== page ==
The army of Israel, consisting of 10,000 men, gathers on top of Mount Tabor, believed to be the mountain where Jesus was transfigured. It was also the mountain David cursed after Saul and Jonathan died there, declaring that no trees would ever grow on top of the mountain. Today the mountain is completely bald. It resembles some in the Southern Appalachian Mountains. Whether it was bald at the time of this battle is unclear. What is clear is that the army of Israel gathers there. The poem in Chapter 4 reveals that the army of Israel absolutely overwhelms Sisera and his troops.

The poem also reveals that something else happened. God somehow joins the battle in two ways – through the heavenly bodies and through the waters of the river. Some Jewish writings I have read about this account say that a terrible drought had absolutely parched the land. The heat is so intense that the men clad in iron armor, those in the army of Sisera, are overheated. Camped by the river, they make attempts to get cool with the water. Somewhere in the mountains a heavy rainstorm causes the Kishon River, which has been just a trickle, to now suddenly become a rushing torrent. A flash flood causes all of the chariots of Sisera to become mired in the mud. With this help from God, the Israelite army overwhelms and soundly defeats the enemy.

Sisera, who flees on foot to the north, enters the tent of a woman named Jael, a name that is actually a combination of the words Yahweh and Ale. By all accounts, she is a rather seductive woman. Though married to a Kenite named Heber, she invites the general into her tent where she gives him goat’s milk and a mixture of wine and water. Already tired, Sisera falls sound asleep. Jael picks up a tent peg in her left hand and a hammer in her right hand and drives the peg through the temple of the general, killing him. Deborah is right. In the end, the defeat of Sisera comes at the hands of a woman.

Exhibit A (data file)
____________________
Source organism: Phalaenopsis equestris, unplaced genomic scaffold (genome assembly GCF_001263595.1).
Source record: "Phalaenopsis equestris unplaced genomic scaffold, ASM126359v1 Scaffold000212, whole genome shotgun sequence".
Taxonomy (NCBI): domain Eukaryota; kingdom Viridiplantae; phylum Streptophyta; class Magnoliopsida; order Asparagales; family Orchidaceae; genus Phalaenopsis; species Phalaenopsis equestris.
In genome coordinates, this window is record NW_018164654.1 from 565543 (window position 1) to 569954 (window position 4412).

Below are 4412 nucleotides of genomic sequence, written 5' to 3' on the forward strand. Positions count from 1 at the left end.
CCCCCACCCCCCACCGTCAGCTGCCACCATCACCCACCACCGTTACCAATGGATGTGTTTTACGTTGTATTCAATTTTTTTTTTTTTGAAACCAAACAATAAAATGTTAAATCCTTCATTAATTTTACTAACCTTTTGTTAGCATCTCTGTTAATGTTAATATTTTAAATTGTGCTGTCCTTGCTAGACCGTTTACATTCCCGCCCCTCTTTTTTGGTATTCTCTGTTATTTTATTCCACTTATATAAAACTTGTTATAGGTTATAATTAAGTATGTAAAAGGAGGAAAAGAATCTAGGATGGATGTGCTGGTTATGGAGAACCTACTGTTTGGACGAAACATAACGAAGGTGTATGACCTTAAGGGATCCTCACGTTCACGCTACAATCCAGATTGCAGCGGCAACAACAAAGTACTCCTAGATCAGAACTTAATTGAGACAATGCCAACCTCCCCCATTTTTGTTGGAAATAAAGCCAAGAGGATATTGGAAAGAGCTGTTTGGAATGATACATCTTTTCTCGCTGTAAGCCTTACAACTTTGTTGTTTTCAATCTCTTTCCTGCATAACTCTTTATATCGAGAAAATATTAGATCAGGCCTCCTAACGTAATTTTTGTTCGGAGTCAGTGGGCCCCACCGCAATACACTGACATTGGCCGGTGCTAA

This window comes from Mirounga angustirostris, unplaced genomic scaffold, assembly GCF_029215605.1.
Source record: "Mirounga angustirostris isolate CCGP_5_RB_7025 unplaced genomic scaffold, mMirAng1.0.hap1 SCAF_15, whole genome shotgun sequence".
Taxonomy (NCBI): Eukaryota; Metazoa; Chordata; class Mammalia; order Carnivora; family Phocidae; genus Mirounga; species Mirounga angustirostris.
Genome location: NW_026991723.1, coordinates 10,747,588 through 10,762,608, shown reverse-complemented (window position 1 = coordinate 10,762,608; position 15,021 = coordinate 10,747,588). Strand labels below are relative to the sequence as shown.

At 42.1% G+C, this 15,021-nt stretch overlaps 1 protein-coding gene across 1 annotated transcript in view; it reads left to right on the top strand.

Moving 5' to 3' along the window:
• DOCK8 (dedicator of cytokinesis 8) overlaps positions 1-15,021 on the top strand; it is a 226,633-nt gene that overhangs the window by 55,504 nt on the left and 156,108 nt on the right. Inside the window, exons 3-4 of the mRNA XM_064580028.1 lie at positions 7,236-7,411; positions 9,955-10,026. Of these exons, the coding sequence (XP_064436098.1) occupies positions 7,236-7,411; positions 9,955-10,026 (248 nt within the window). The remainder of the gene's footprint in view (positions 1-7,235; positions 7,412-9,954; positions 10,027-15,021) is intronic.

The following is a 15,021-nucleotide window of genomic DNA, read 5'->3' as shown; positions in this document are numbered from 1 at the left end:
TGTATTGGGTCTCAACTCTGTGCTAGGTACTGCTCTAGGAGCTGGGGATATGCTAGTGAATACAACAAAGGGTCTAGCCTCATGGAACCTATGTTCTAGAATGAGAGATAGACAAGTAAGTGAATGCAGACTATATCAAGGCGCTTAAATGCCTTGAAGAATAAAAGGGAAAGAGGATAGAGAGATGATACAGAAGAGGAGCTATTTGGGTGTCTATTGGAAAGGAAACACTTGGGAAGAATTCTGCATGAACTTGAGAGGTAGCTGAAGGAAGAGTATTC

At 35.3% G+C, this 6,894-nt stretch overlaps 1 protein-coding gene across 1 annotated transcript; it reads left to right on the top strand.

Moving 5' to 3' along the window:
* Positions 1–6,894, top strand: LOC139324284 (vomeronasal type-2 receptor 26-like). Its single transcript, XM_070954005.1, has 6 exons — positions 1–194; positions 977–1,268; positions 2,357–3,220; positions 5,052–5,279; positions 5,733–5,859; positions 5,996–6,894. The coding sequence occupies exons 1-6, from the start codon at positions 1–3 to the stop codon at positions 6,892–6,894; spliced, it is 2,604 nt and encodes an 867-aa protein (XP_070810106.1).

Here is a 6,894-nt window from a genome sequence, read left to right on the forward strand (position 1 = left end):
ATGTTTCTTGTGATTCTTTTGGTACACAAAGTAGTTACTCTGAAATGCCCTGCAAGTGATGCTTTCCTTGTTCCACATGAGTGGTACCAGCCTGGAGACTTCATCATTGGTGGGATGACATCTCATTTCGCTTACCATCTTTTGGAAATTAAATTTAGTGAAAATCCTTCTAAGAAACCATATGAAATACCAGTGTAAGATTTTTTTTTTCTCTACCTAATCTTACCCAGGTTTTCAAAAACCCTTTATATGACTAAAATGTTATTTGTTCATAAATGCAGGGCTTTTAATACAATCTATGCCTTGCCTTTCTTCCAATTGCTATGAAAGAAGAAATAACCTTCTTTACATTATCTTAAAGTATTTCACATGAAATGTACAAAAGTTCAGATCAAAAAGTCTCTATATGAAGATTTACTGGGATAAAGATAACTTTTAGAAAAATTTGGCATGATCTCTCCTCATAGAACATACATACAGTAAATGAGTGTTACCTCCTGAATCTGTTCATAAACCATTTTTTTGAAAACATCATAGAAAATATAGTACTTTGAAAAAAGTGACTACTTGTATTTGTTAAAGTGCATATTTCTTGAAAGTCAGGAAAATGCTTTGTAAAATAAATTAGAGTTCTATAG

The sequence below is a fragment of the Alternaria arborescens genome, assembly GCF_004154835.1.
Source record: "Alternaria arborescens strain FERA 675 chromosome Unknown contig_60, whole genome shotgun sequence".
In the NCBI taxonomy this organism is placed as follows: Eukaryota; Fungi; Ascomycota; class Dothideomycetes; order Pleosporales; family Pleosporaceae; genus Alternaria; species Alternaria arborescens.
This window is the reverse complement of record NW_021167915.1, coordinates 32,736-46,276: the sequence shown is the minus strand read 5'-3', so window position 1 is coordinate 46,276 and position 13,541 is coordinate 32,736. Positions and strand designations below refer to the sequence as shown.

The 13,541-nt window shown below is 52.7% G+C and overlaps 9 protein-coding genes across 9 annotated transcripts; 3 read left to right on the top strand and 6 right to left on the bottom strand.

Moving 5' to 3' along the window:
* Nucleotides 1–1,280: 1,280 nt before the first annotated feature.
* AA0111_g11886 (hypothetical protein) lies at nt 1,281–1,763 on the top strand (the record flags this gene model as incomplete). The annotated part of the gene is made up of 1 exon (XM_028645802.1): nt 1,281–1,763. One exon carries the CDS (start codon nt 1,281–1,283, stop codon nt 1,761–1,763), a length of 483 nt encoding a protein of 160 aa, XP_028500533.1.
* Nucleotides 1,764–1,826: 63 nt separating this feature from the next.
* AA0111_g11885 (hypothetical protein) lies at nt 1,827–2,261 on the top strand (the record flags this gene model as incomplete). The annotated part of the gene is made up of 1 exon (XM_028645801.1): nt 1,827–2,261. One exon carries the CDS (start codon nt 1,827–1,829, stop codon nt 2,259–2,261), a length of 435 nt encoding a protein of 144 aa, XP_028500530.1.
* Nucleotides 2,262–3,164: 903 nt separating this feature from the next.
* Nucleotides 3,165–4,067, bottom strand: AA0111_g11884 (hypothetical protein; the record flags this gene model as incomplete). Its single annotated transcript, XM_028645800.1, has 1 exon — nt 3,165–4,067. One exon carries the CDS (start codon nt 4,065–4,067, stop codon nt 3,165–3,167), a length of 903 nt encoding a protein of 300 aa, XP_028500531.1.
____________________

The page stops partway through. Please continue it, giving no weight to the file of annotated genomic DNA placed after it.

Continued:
Today we observe a service of the Lord’s Supper. How are we going to transition to the Lord’s table from this story? It is the problem I have dealt with all week. Stick with me.

We must consider two points of leadership this story of Deborah presents. First, behind every strong woman, there is a strong man. That statement is backwards from the way you have always heard it. Of course, many women who are strong leaders do not have a good man behind them. What happens here in this story is that two people – a husband and a wife who have a clear division of labor – work together to bring about this victory. Two separate people, who each have their own strengths, come together, creating a result that is greater than just the sum of the parts. They have synergy, more strength together than they have individually, more strength than simply adding strength to strength. They know their responsibilities.